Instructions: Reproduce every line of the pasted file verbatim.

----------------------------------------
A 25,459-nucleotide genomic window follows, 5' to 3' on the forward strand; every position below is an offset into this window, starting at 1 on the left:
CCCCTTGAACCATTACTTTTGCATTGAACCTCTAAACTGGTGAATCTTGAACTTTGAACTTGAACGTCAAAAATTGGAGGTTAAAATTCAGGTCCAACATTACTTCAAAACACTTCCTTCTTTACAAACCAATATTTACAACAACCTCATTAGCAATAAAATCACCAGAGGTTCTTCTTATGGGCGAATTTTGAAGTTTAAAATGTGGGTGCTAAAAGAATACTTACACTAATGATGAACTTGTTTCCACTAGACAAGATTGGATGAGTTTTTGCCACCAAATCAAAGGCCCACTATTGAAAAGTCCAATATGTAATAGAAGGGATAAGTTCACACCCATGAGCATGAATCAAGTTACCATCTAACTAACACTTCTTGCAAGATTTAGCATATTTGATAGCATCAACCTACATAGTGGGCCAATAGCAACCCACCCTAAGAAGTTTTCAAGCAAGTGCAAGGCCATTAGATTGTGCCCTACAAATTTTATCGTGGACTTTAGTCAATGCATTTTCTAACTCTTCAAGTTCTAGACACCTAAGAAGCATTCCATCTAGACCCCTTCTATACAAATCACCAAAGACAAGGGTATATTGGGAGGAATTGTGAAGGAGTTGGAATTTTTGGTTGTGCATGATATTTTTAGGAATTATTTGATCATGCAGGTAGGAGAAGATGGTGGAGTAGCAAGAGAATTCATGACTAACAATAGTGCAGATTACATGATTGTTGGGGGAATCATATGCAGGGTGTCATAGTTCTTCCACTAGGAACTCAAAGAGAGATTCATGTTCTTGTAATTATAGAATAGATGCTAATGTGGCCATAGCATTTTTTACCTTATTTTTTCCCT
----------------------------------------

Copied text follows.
A 25,459-nucleotide genomic window follows, 5' to 3' on the forward strand; every position below is an offset into this window, starting at 1 on the left:
CCCCTTGAACCATTACTTTTGCATTGAACCTCTAAACTGGTGAATCTTGAACTTTGAACTTGAACGTCAAAAATTGGAGGTTAAAATTCAGGTCCAACATTACTTCAAAACACTTCCTTCTTTACAAACCAATATTTACAACAACCTCATTAGCAATAAAATCACCAGAGGTTCTTCTTATGGGCGAATTTTGAAGTTTAAAATGTGGGTGCTAAAAGAATACTTACACTAATGATGAACTTGTTTCCACTAGACAAGATTGGATGAGTTTTTGCCACCAAATCAAAGGCCCACTATTGAAAAGTCCAATATGTAATAGAAGGGATAAGTTCACACCCATGAGCATGAATCAAGTTACCATCTAACTAACACTTCTTGCAAGATTTAGCATATTTGATAGCATCAACCTACATAGTGGGCCAATAGCAACCCACCCTAAGAAGTTTTCAAGCAAGTGCAAGGCCATTAGATTGTGCCCTACAAATTTTATCGTGGACTTTAGTCAATGCATTTTCTAACTCTTCAAGTTCTAGACACCTAAGAAGCATTCCATCTAGACCCCTTCTATACAAATCACCAAAGACAAGGGTATATTGGGAGGAATTGTGAAGGAGTTGGAATTTTTGGTTGTGCATGATATTTTTAGGAATTATTTGATCATGCAGGTAGGAGAAGATGGTGGAGTAGCAAGAGAATTCATGACTAACAATAGTGCAGATTACATGATTGTTGGGGGAATCATATGCAGGGTGTCATAGTTCTTCCACTAGGAACTCAAAGAGAGATTCATGTTCTTGTAATTATAGAATAGATGCTAATGTGGCCATAGCATTTTTTACCTTATTTTTTCCCT